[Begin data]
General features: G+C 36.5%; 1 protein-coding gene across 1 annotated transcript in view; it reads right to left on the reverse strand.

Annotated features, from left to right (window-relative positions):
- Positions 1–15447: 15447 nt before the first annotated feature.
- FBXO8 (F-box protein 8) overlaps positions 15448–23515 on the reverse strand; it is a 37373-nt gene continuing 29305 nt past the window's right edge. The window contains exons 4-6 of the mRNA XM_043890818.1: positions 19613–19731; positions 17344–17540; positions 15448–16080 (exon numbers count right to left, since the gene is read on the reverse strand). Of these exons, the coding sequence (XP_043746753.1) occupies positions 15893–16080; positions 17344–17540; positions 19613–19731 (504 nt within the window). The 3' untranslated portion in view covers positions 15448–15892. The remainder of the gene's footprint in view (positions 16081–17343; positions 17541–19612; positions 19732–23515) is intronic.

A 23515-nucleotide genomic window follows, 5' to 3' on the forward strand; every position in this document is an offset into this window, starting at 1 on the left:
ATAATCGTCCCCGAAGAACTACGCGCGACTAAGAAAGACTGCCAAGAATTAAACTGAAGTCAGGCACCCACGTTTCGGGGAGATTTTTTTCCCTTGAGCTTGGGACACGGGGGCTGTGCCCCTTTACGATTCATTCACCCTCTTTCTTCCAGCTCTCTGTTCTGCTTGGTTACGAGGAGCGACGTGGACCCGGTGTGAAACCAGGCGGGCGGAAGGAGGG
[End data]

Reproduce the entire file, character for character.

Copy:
General features: G+C 36.5%; 1 protein-coding gene across 1 annotated transcript in view; it reads right to left on the reverse strand.

Annotated features, from left to right (window-relative positions):
- Positions 1–15447: 15447 nt before the first annotated feature.
- FBXO8 (F-box protein 8) overlaps positions 15448–23515 on the reverse strand; it is a 37373-nt gene continuing 29305 nt past the window's right edge. The window contains exons 4-6 of the mRNA XM_043890818.1: positions 19613–19731; positions 17344–17540; positions 15448–16080 (exon numbers count right to left, since the gene is read on the reverse strand). Of these exons, the coding sequence (XP_043746753.1) occupies positions 15893–16080; positions 17344–17540; positions 19613–19731 (504 nt within the window). The 3' untranslated portion in view covers positions 15448–15892. The remainder of the gene's footprint in view (positions 16081–17343; positions 17541–19612; positions 19732–23515) is intronic.

A 23515-nucleotide genomic window follows, 5' to 3' on the forward strand; every position in this document is an offset into this window, starting at 1 on the left:
ATAATCGTCCCCGAAGAACTACGCGCGACTAAGAAAGACTGCCAAGAATTAAACTGAAGTCAGGCACCCACGTTTCGGGGAGATTTTTTTCCCTTGAGCTTGGGACACGGGGGCTGTGCCCCTTTACGATTCATTCACCCTCTTTCTTCCAGCTCTCTGTTCTGCTTGGTTACGAGGAGCGACGTGGACCCGGTGTGAAACCAGGCGGGCGGAAGGAGGG